Peace on Earth

“Jay-suz, will yer lis’en ‘air, ain’t tit bee-you-tahful though?”

Sammy Baldwin nodded at Abe Schmidt. “It’s Silent Night—ain’t it Abe?”

Schmidt, who spoke fluent German, nodded and closed his eyes. “Sure is Sammy and—oh my—what a voice it is what’s singin’ it.”

It was Christmas Eve and the mood was festive, the Germans had even implanted dozens of Christmas trees along the Front and most of them were decorated with as much merriment as the German soldiers could bestow upon their precious weihnachtsbaums.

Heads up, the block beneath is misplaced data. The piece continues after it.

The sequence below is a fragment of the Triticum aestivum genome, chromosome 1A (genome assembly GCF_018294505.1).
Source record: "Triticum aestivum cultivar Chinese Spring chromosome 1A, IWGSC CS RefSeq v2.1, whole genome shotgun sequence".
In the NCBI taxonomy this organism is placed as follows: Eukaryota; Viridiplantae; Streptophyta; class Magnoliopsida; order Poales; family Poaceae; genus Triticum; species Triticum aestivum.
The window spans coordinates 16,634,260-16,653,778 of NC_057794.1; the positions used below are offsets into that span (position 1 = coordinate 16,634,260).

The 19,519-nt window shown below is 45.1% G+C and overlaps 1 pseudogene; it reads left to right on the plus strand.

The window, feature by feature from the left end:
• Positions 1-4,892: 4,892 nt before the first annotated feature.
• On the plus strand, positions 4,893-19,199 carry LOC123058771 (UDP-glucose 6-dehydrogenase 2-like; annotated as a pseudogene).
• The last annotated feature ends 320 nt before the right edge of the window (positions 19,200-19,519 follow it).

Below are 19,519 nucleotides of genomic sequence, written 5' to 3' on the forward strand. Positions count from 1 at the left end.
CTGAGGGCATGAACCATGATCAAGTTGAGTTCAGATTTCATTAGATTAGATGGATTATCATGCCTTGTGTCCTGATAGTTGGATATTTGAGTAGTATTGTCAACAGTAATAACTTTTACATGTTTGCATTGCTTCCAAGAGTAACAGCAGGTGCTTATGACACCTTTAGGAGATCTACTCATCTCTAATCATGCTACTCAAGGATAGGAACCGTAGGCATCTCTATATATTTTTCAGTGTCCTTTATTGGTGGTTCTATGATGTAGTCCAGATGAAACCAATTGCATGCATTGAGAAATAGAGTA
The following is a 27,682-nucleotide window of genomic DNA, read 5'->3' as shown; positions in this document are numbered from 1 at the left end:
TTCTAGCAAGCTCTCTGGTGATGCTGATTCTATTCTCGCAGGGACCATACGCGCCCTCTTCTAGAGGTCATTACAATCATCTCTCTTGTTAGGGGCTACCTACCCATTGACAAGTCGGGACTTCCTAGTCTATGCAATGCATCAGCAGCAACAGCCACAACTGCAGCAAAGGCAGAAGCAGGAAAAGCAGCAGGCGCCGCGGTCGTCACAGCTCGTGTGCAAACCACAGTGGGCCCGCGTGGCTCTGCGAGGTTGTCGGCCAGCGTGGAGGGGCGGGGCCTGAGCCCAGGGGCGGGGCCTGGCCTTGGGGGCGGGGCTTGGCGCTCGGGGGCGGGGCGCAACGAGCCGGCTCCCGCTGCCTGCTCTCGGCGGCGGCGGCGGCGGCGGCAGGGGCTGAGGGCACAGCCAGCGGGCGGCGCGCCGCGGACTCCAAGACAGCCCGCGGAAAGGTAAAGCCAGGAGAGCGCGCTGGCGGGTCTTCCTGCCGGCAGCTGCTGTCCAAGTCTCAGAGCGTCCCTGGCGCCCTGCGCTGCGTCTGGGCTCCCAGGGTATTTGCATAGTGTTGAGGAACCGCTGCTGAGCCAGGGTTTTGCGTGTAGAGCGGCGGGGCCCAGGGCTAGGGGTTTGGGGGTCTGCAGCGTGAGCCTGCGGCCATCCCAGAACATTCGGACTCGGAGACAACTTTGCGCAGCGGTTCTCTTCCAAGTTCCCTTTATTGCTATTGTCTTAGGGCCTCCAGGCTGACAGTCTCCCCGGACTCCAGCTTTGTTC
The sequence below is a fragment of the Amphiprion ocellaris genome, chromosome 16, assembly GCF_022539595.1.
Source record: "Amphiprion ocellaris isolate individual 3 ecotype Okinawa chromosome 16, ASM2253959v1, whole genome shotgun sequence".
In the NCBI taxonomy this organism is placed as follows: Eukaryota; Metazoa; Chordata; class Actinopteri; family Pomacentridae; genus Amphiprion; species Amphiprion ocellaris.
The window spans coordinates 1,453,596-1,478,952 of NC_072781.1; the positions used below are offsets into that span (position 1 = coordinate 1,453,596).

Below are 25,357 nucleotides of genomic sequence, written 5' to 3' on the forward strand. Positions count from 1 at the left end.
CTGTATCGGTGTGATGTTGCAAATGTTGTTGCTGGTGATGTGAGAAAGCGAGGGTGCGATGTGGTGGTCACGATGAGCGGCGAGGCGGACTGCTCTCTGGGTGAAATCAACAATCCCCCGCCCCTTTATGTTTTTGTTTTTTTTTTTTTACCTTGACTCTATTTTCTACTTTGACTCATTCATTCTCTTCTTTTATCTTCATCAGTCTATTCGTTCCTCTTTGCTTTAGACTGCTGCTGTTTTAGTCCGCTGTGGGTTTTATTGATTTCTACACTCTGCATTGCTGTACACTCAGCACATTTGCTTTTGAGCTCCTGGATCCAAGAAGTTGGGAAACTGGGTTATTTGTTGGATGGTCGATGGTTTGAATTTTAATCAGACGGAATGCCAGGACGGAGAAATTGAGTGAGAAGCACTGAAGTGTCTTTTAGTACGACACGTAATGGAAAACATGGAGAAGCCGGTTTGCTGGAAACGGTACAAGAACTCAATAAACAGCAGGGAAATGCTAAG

Suddenly, just as it had begun, the singing stopped and there was an eerie silence of perhaps a minute, until clapping and cheering could be heard from both sides and one Englishman yelled, loudly, “Jolly good show then Fritz, jolly good, encore I say then.”

It was mid-afternoon and just as suddenly as the German had begun singing Silent Night, several Englishmen, Irishmen and at least two Americans, as Sammy Baldwin and Abe Schmidt joined in, began singing Silent Night, in their different and various accents but harmonizing remarkably well, considering the circumstances. When they finished singing, it drew quite a bit of applause from the German side, along with cheers and shouts, in broken English, of “Englander iz gut sangar,” and ‘Tommy, you are gut enuff for us, we vill join you.”





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